Q&A: Rep. Garret Graves Explains How His Food Stamp Bill Would Result in More Americans Working
Rep. Garret Graves, R-La., spoke to The Daily Signal’s Rachel Del Guidice earlier this month about his bill that would implement work requirements for those dependent on food stamps. The following is an edited transcript of the interview:
Del Guidice: Earlier this year you introduced a bill for work requirements for recipients of food stamps. Tell us a little bit about that bill, what it does.
Graves: Sure. We looked at models and what happened in pilot programs in Alabama, in Kansas, and in Maine. And there were some extraordinary success stories about how they were able to transition people from the Supplemental Nutrition Assistance Program, SNAP, into the workforce.
For example, in Alabama, in 11 counties where they tried this out, what they did is they transitioned about 85 percent of the people off of the SNAP program. In Kansas when they did this, they were able to incorporate 60 percent of work-capable individuals into the workforce. Exactly what we all seek. And of course it’s great for taxpayers and it’s great for those that are unemployed.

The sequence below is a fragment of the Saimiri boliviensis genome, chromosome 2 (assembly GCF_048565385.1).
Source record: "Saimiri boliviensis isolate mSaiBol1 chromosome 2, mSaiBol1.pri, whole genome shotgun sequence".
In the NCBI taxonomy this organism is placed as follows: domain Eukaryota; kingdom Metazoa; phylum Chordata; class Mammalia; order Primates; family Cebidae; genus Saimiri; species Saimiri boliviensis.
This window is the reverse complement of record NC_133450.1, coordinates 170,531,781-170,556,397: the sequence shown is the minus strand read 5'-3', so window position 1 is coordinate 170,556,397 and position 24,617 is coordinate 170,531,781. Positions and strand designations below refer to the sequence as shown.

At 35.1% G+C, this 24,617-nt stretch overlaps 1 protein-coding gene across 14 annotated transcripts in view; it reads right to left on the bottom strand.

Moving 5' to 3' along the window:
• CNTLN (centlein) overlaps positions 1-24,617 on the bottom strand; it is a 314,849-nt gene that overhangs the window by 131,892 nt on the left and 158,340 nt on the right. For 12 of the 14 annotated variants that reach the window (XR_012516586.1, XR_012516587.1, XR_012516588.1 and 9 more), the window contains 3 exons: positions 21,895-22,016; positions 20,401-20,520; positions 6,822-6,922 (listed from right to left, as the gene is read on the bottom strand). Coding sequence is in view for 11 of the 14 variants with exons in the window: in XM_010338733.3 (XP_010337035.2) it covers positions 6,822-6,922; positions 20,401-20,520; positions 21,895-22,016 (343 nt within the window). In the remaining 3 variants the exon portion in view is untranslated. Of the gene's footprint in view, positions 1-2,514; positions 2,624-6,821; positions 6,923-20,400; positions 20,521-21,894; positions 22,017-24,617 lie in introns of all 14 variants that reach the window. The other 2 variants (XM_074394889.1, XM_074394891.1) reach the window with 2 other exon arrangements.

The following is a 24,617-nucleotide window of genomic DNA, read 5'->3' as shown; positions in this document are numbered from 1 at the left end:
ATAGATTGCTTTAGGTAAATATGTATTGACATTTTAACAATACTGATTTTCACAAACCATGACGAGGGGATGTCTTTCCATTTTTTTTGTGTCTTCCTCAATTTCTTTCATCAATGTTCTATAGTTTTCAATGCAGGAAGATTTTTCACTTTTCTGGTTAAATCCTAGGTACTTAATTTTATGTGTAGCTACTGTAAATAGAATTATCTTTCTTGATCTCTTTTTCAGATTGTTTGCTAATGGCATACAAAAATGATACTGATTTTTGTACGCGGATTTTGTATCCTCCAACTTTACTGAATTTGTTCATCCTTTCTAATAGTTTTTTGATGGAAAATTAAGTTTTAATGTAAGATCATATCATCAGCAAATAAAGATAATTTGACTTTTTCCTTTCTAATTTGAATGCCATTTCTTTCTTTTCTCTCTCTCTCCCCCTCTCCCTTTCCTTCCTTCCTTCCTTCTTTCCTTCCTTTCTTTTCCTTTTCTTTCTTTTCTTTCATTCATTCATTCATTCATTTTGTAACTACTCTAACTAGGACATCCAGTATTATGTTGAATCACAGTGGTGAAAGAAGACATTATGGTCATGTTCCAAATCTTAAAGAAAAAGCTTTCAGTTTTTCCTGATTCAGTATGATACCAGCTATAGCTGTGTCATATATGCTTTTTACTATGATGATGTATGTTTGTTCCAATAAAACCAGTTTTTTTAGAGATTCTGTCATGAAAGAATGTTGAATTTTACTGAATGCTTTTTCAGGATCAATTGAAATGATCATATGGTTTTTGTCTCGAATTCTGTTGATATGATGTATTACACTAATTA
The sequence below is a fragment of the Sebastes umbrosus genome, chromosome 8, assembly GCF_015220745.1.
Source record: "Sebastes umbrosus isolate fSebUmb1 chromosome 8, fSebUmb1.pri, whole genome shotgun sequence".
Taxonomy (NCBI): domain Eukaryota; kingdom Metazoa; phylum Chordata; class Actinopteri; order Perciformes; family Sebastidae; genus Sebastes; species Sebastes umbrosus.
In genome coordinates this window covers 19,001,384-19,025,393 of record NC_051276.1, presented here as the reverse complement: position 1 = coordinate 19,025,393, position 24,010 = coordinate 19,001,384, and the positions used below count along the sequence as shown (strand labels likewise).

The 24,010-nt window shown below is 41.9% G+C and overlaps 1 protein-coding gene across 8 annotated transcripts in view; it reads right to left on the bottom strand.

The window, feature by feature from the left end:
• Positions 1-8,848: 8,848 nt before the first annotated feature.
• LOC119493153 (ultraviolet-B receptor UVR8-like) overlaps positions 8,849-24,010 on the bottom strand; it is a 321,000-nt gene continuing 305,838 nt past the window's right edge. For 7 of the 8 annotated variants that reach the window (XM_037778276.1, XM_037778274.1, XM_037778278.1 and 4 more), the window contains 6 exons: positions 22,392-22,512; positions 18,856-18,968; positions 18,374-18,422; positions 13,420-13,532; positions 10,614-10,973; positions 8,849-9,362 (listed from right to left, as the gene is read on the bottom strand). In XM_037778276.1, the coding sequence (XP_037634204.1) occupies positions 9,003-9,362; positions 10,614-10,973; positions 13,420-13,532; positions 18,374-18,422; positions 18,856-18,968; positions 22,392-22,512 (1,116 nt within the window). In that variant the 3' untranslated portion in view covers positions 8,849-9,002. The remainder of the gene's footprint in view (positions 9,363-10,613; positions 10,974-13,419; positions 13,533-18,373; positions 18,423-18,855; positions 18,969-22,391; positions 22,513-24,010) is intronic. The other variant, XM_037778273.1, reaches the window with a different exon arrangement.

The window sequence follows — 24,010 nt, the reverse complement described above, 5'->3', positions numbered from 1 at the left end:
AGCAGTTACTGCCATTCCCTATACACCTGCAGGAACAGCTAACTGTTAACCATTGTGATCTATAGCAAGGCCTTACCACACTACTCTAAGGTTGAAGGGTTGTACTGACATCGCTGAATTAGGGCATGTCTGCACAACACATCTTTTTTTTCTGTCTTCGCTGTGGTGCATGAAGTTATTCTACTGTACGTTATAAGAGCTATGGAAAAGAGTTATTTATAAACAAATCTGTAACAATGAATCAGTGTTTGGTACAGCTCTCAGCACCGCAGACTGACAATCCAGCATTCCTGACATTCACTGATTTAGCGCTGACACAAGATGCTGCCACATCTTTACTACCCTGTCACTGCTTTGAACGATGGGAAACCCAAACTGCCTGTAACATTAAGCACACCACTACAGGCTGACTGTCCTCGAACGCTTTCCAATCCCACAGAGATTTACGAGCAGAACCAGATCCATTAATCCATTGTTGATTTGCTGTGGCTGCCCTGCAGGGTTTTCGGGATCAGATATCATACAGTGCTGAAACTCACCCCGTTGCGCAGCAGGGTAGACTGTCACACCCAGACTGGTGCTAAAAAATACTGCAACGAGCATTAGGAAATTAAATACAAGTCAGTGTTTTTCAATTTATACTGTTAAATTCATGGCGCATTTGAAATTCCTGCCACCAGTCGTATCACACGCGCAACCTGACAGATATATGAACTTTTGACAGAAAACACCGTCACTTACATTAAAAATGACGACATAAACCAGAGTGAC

And then in Maine, looking at the way that they did it and extrapolating that program with some other modifications at the federal level, we believe we could save somewhere between $8-9, maybe even more, billion per year. Huge things for taxpayers.
So the bill is modeled after those pilot programs and it would simply connect job assistance programs and job training opportunities with those that are on the SNAP program, those that are unemployed, or impoverished, and dependent on government programs. So helping get people into the workforce, helps improve livelihood, improve health care, improve outcomes, and save taxpayers’ dollars. It really is a win-win-win opportunity.